IATA halved its loss forecast for 2010 to US$2.8 billion (compared to the US$5.6 billion loss forecast in December 2009) largely due to a much stronger recovery in demand, particularly in Latin America and Asia. Relatively flat capacity also translated into some yield improvement and stronger revenues.
‘We are seeing a definite two-speed industry. Asia and Latin America are driving the recovery. The weakest international markets are North Atlantic and intra-Europe which have continuously contracted since mid-2008,’ said Giovanni Bisignani, IATA’s Director General and CEO.
IATA also lowered its 2009 loss estimate to US$9.4 billion from the previously forecast US$11.0 billion loss.
Passenger demand (which fell by 2.9% in 2009) is expected to grow by 5.6% in 2010. This is an improvement on the previous forecast in December of 4.5% growth. Cargo demand (which fell by 11.1% in 2009) is expected to grow by 12.0% in 2010. This is significantly better than the previously forecast 7.0% growth.
Airlines kept capacity relatively in line with demand throughout 2009. A strong year-end recovery pushed load factors to record levels when adjusted for seasonality. By January the international passenger load factor was 75.9% while cargo utilization was at 49.6%.
After slashing capacity last year by cutting flights and using smaller aircraft, airfares and cargo rates are beginning to rise. IATA forecasts yield improvements of approximately 2% in 2010 for passenger travel and 3% for cargo, a considerable improvement from the 14% drop experienced by both in 2009.
Premium travel, while slower to recover than economy travel, now appears to be following a cyclical recovery in volume terms. But it is still 17% below the early 2008 peak. Premium yields, which are 20% below peak, seem to be suffering a structural shift.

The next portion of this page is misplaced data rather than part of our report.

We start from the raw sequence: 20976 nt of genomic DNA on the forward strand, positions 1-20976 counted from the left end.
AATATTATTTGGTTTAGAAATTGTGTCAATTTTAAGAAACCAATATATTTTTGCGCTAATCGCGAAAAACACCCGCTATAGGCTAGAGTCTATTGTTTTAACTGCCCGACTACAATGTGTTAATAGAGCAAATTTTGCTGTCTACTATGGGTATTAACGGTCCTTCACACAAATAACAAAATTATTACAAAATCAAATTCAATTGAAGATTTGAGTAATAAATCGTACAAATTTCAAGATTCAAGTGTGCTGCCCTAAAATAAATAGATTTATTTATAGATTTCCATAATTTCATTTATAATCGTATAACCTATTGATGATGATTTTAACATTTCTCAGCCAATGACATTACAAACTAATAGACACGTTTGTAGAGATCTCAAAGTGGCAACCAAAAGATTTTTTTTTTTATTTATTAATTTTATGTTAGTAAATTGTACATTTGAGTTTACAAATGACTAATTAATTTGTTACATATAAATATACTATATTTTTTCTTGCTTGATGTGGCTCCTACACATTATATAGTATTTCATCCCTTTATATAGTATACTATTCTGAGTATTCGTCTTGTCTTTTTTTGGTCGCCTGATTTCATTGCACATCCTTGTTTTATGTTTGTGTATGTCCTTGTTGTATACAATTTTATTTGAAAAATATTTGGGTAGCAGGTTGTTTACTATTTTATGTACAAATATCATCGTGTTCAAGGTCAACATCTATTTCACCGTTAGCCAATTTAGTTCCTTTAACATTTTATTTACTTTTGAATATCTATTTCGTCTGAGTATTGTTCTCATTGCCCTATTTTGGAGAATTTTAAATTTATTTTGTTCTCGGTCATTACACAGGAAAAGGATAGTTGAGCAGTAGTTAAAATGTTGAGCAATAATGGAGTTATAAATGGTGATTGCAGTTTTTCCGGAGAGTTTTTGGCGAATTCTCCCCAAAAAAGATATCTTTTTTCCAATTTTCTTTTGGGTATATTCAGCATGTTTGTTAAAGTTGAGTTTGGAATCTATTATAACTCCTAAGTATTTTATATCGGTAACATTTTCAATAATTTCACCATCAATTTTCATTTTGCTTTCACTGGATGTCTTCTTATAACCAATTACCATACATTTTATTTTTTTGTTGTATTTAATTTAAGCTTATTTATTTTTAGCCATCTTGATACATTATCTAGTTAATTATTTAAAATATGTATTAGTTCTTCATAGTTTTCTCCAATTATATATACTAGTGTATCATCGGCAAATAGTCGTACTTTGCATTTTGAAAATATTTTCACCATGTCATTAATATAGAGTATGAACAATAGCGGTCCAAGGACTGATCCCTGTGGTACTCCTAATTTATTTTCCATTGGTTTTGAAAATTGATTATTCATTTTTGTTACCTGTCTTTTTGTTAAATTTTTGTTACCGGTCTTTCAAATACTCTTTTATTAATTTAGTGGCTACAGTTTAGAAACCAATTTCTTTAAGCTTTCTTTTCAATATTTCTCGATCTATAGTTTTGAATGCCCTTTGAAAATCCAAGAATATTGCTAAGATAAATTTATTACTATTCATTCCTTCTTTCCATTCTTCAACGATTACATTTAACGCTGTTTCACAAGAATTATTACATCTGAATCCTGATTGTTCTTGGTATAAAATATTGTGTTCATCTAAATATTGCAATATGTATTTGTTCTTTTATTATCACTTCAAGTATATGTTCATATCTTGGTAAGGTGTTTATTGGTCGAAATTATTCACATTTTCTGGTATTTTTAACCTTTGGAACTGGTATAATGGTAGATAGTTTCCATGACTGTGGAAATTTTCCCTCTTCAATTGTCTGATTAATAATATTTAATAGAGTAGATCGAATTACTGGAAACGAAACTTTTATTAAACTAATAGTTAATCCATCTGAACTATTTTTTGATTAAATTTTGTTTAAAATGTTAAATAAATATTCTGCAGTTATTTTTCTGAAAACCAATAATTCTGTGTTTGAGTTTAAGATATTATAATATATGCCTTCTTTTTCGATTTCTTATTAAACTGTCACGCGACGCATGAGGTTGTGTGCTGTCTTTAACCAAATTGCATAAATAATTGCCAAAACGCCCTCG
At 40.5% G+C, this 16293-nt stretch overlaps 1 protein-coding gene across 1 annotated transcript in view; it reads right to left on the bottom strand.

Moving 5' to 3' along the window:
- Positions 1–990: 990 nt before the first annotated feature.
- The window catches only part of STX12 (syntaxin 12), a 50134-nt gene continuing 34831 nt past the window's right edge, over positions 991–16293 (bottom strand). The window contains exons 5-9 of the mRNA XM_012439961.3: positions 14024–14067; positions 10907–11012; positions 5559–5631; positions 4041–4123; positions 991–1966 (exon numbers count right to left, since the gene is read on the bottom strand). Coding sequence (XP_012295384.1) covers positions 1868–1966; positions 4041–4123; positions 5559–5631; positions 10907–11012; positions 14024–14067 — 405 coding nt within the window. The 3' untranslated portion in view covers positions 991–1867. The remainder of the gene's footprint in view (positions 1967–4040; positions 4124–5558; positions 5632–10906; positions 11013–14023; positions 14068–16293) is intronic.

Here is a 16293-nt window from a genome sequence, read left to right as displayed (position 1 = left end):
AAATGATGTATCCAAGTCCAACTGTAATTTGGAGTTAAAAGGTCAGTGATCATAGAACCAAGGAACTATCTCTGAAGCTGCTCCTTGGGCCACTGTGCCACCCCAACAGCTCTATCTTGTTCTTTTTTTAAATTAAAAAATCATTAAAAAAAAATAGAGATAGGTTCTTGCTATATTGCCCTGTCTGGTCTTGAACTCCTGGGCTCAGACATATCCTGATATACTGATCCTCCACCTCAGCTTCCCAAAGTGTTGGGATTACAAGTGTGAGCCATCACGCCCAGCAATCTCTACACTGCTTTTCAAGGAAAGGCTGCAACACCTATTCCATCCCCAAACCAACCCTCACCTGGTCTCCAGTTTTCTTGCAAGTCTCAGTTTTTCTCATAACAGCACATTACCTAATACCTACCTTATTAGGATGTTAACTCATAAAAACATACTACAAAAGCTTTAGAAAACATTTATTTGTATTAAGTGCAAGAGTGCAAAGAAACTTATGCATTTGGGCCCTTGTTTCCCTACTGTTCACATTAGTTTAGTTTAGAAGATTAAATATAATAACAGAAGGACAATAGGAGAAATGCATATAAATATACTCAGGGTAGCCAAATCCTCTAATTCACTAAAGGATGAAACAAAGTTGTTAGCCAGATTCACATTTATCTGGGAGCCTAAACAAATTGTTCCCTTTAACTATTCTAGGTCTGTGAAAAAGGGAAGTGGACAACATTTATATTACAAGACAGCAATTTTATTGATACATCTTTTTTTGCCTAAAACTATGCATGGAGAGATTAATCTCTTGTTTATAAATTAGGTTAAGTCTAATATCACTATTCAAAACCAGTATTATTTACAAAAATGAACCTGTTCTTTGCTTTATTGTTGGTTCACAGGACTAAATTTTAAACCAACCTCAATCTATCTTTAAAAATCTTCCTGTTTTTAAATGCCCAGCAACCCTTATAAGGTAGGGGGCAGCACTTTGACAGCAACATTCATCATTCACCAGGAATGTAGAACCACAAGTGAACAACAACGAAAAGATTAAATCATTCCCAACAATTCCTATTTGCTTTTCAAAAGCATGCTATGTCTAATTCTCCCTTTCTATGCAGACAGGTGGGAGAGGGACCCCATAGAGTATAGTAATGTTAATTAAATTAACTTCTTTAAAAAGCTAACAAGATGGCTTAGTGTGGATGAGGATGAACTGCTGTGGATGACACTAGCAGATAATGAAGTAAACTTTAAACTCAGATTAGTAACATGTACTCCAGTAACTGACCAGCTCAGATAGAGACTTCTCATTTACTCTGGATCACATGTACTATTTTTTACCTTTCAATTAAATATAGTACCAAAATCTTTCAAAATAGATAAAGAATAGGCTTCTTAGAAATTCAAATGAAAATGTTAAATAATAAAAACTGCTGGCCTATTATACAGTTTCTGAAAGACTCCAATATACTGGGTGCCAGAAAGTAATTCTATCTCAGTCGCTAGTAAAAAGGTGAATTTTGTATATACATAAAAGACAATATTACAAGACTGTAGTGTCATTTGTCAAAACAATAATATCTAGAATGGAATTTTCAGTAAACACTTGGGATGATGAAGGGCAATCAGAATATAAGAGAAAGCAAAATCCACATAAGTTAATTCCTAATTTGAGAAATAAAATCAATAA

With improved economic conditions, the price of fuel is rising. IATA raised its expected average oil price to US$79 per barrel from the previously forecast US$75. That is an increase of US$17 per barrel on the US$62 average price for 2009. The combined impact of increased capacity and a higher fuel price will add US$19 billion to the industry fuel bill bringing it to an expected US$132 billion in 2010. As a percentage of operating costs, this represents 26%, up from 24% in 2009.
Revenues will rise to US$522 billion. That is US$44 billion more than previously forecast and a US$43 billion improvement on 2009. ‘Revenues are half-way to recovery – US$42 billion below the 2008 peak and US$43 billion above the 2009 trough. Important fundamentals are moving in the right direction. Demand is improving. The industry has been wise in managing capacity. Prices are beginning to align with the costs’”premium travel aside. We can be optimistic but with due caution. Important risks remain. Oil is a wild-card, over-capacity is still a danger, and costs must be kept under control’”throughout the value chain and with labor,’ said Bisignani.
“The stark contrast between profitability among Asian and Latin American carriers while losses continue to plague the rest of the industry clearly demonstrates the fact that airlines have not been able to develop into global businesses. The restrictions of the bilateral system prevent the kind of cross border consolidation that we have seen in industries such as pharmaceuticals or telecoms. Airlines are battling the challenges of the financial crisis without the benefit of this important tool. It’s time for change,’ said Bisignani.